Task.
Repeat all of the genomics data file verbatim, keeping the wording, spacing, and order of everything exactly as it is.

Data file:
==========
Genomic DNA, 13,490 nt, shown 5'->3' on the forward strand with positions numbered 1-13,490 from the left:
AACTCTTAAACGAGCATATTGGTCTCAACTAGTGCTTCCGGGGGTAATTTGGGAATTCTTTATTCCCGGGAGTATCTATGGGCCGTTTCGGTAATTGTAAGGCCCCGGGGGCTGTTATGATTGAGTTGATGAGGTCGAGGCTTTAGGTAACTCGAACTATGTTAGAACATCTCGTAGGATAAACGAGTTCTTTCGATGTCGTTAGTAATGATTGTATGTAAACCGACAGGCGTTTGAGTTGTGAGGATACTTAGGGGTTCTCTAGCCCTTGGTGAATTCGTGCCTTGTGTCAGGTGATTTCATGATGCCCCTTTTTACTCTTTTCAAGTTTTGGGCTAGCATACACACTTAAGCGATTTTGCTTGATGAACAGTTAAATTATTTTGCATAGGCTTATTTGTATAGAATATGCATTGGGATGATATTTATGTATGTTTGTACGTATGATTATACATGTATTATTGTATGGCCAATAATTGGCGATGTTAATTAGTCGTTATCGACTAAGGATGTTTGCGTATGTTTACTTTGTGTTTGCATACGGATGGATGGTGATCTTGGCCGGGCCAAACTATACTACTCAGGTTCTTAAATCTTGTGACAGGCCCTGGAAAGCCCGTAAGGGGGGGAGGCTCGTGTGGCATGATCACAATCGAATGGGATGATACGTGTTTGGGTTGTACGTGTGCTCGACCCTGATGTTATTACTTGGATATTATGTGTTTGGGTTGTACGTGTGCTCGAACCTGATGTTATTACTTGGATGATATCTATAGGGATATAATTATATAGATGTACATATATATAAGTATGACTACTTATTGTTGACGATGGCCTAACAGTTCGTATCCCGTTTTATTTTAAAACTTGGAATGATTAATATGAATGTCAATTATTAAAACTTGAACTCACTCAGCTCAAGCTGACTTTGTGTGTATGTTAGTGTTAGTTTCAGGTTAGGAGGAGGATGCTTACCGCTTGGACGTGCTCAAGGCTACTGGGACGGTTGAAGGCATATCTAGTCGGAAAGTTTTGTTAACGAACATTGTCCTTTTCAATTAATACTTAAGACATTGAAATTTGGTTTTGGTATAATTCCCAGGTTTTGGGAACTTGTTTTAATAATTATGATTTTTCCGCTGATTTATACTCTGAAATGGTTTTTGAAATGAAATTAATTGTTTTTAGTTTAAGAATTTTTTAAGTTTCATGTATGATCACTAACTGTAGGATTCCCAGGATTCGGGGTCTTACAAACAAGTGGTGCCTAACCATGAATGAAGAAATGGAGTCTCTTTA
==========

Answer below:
Genomic DNA, 13,490 nt, shown 5'->3' on the forward strand with positions numbered 1-13,490 from the left:
AACTCTTAAACGAGCATATTGGTCTCAACTAGTGCTTCCGGGGGTAATTTGGGAATTCTTTATTCCCGGGAGTATCTATGGGCCGTTTCGGTAATTGTAAGGCCCCGGGGGCTGTTATGATTGAGTTGATGAGGTCGAGGCTTTAGGTAACTCGAACTATGTTAGAACATCTCGTAGGATAAACGAGTTCTTTCGATGTCGTTAGTAATGATTGTATGTAAACCGACAGGCGTTTGAGTTGTGAGGATACTTAGGGGTTCTCTAGCCCTTGGTGAATTCGTGCCTTGTGTCAGGTGATTTCATGATGCCCCTTTTTACTCTTTTCAAGTTTTGGGCTAGCATACACACTTAAGCGATTTTGCTTGATGAACAGTTAAATTATTTTGCATAGGCTTATTTGTATAGAATATGCATTGGGATGATATTTATGTATGTTTGTACGTATGATTATACATGTATTATTGTATGGCCAATAATTGGCGATGTTAATTAGTCGTTATCGACTAAGGATGTTTGCGTATGTTTACTTTGTGTTTGCATACGGATGGATGGTGATCTTGGCCGGGCCAAACTATACTACTCAGGTTCTTAAATCTTGTGACAGGCCCTGGAAAGCCCGTAAGGGGGGGAGGCTCGTGTGGCATGATCACAATCGAATGGGATGATACGTGTTTGGGTTGTACGTGTGCTCGACCCTGATGTTATTACTTGGATATTATGTGTTTGGGTTGTACGTGTGCTCGAACCTGATGTTATTACTTGGATGATATCTATAGGGATATAATTATATAGATGTACATATATATAAGTATGACTACTTATTGTTGACGATGGCCTAACAGTTCGTATCCCGTTTTATTTTAAAACTTGGAATGATTAATATGAATGTCAATTATTAAAACTTGAACTCACTCAGCTCAAGCTGACTTTGTGTGTATGTTAGTGTTAGTTTCAGGTTAGGAGGAGGATGCTTACCGCTTGGACGTGCTCAAGGCTACTGGGACGGTTGAAGGCATATCTAGTCGGAAAGTTTTGTTAACGAACATTGTCCTTTTCAATTAATACTTAAGACATTGAAATTTGGTTTTGGTATAATTCCCAGGTTTTGGGAACTTGTTTTAATAATTATGATTTTTCCGCTGATTTATACTCTGAAATGGTTTTTGAAATGAAATTAATTGTTTTTAGTTTAAGAATTTTTTAAGTTTCATGTATGATCACTAACTGTAGGATTCCCAGGATTCGGGGTCTTACAAACAAGTGGTGCCTAACCATGAATGAAGAAATGGAGTCTCTTTA